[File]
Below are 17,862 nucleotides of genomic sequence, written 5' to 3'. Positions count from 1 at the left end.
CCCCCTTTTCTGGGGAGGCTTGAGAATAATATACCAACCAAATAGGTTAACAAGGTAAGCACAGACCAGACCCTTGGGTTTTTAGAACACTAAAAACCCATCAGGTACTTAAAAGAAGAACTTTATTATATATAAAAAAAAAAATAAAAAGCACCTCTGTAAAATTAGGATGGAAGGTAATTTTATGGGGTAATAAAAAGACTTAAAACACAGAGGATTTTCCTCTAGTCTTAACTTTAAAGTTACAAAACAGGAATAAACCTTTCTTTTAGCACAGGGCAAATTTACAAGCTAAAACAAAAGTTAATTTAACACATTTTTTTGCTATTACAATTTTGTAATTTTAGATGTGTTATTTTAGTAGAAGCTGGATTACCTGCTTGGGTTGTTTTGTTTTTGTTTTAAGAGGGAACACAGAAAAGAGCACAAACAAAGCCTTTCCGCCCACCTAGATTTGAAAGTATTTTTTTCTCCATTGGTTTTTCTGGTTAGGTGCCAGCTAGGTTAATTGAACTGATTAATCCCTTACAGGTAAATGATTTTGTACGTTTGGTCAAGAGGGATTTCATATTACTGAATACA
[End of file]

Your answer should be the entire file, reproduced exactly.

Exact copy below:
Below are 17,862 nucleotides of genomic sequence, written 5' to 3'. Positions count from 1 at the left end.
CCCCCTTTTCTGGGGAGGCTTGAGAATAATATACCAACCAAATAGGTTAACAAGGTAAGCACAGACCAGACCCTTGGGTTTTTAGAACACTAAAAACCCATCAGGTACTTAAAAGAAGAACTTTATTATATATAAAAAAAAAAATAAAAAGCACCTCTGTAAAATTAGGATGGAAGGTAATTTTATGGGGTAATAAAAAGACTTAAAACACAGAGGATTTTCCTCTAGTCTTAACTTTAAAGTTACAAAACAGGAATAAACCTTTCTTTTAGCACAGGGCAAATTTACAAGCTAAAACAAAAGTTAATTTAACACATTTTTTTGCTATTACAATTTTGTAATTTTAGATGTGTTATTTTAGTAGAAGCTGGATTACCTGCTTGGGTTGTTTTGTTTTTGTTTTAAGAGGGAACACAGAAAAGAGCACAAACAAAGCCTTTCCGCCCACCTAGATTTGAAAGTATTTTTTTCTCCATTGGTTTTTCTGGTTAGGTGCCAGCTAGGTTAATTGAACTGATTAATCCCTTACAGGTAAATGATTTTGTACGTTTGGTCAAGAGGGATTTCATATTACTGAATACA